"The ABA is so serious about finding the next 'killer' Internet application that it is talking with several information technology consultants. "We've got some substantial money budgeted for this," said Mr. Johnson, a former president of the Florida Bankers Association and an ABA officer since 1995.

Mr. Johnson describes his own company, Bank at Ormond-by-the-Sea, as technologically "behind the curve." The three-branch bank just recently began offering telephone banking, and its Web site is not yet transactional, though it will be soon.

Bank at Ormond -- whose officers include Mr. Johnson's wife, Laura, and son, Leonard -- is not a profit leader, either. For the quarter that ended June 30, its return on equity was 5.51%; the average is 12.67% for commercial banks with assets of $100 million to $300 million. Its return-on-assets ratio was 0.36%, versus 1.24% for its peers.

Mr. Johnson called Bank at Ormond's relatively low profitability ratios "part of a plan." Earnings are partly consumed, he said, by a free stock ownership program. Employees now hold the second-largest stake in the bank, at 27%. "We do that with pride," he said.

Profit is also constrained by a risk-averse lending policy. "We will not stretch for yield," Mr. Johnson said, a policy he called "very much in synch" with regulators' wishes and one that has kept the bank's chargeoffs to a minimum. Because of a dearth of commercial lending opportunities locally, Bank at Ormond is limited mostly to issuing residential mortgages, he said.

Mr. Johnson had a rude introduction to Washington politics this year. As one of four ABA representatives chosen to pursue a merger with the thrift trade group America's Community Bankers, he had a first-class seat when the deal went down in flames.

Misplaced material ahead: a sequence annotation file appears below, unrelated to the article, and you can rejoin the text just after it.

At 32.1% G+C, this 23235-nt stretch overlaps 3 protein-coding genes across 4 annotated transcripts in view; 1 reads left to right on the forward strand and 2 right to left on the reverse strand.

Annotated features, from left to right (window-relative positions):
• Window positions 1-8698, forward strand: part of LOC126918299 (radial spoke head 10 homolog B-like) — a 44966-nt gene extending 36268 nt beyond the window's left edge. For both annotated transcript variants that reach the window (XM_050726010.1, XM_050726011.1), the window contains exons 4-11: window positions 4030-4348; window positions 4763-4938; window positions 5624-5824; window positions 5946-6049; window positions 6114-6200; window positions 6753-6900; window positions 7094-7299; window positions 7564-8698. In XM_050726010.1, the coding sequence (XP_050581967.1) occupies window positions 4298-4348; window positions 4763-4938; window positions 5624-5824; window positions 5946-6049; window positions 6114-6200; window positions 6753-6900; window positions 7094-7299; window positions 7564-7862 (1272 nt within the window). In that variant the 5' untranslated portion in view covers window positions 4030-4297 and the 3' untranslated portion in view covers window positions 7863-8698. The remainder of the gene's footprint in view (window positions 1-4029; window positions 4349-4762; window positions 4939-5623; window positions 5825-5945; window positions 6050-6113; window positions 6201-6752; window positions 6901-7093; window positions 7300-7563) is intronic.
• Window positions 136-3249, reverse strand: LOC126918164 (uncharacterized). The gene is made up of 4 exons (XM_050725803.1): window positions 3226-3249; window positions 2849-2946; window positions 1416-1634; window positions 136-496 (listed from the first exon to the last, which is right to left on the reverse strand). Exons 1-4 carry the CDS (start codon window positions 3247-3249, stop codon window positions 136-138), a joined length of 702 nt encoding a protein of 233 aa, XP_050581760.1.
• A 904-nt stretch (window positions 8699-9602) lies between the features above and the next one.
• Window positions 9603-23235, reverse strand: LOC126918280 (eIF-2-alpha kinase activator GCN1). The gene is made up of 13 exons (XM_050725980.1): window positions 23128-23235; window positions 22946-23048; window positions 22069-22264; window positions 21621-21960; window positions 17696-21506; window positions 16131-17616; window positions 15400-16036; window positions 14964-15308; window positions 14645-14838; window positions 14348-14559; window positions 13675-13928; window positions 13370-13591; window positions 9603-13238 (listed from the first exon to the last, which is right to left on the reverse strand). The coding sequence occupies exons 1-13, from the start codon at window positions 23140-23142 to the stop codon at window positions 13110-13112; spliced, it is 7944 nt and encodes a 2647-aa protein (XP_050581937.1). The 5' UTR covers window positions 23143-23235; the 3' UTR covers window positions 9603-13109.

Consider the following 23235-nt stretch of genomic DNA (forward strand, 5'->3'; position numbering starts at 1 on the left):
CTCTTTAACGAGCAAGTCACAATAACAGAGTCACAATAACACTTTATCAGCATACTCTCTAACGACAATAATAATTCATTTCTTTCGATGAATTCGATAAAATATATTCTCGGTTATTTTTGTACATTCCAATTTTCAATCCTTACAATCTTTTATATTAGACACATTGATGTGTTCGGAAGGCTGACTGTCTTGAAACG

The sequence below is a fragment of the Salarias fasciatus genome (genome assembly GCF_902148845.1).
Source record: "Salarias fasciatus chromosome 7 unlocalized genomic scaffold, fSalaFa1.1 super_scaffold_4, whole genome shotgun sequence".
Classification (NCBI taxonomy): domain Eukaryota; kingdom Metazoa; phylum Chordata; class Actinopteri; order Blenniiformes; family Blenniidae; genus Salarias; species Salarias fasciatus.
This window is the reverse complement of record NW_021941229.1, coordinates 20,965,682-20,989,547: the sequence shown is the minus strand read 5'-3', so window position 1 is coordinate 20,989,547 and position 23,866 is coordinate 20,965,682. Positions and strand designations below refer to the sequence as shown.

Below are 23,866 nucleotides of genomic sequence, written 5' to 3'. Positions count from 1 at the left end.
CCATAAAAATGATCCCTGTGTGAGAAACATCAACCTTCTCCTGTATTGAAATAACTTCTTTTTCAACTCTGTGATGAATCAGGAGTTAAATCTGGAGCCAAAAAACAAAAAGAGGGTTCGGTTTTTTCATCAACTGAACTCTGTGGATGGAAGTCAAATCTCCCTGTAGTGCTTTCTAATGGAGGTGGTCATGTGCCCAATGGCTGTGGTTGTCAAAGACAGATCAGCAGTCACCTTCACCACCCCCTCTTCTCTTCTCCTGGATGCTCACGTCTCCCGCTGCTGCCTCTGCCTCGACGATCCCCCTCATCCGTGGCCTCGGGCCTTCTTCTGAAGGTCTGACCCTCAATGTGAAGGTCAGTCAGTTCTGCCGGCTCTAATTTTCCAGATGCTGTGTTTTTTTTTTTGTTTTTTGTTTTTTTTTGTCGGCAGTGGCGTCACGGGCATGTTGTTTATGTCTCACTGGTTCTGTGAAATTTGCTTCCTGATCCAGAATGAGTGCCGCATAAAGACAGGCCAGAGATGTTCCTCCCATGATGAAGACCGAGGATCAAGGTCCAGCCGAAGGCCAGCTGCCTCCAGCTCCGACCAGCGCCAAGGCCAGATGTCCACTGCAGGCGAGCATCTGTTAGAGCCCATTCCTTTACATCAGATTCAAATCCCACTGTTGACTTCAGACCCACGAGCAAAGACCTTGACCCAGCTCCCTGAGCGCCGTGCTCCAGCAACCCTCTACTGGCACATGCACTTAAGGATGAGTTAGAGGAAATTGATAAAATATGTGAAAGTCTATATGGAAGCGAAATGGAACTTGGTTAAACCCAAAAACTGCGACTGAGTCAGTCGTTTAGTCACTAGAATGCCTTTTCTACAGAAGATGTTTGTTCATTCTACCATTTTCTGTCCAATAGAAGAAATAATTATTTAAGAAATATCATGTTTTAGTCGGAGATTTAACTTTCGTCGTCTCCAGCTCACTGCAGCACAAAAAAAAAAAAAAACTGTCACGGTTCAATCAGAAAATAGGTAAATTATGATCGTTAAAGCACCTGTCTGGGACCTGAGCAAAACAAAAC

Yet he remains upbeat, noting that the two groups will soon begin meeting regularly to discuss policy and organizational issues. "Obviously, we wouldn't go back next week and talk about putting this (merger) together," he said, "but that is not off the table. There are wonderful synergies there, and the items that divide us are so small."

Mr. Johnson -- who is also managing director of Synagen Capital Partners Inc., Orlando, and president of Investment Advisors Inc., Dade City -- can hold his own when pushed.

During an appearance before the Senate Banking Committee in February, he exploded after a witness for the Independent Insurance Agents of America accused banks of pressuring customers to buy insurance before approving a loan. "Have you had any complaints come to you about tie-ins?" he asked Sen. John Edwards, D-N.C. "No, sir," the senator responded.

In 1975, he nearly drove New York City into default by demanding that Chase Manhattan Bank and J.P. Morgan & Co. make good on a $1 million city bond that had matured. The banks blinked.

In addition to his cattle ranch, which he now leases out, and a ski home in Colorado, Mr. Johnson owns a 24-acre tract called Feather Hill Farm that is home to him, his wife, son, daughter-in-law, and grandchildren. A converted chicken coop on the farm hosts parties for the teenagers. A renovated barn houses cars and other vehicles.

When Mr. Johnson turned 65 in August, his family threw him a party. A giant sign they tacked on the side of a barn poked fun at his upcoming ABA promotion.

"First, Andrew Johnson, 1865, then Lyndon Johnson, 1964," the banner read. "Now, Hjalma, 2000."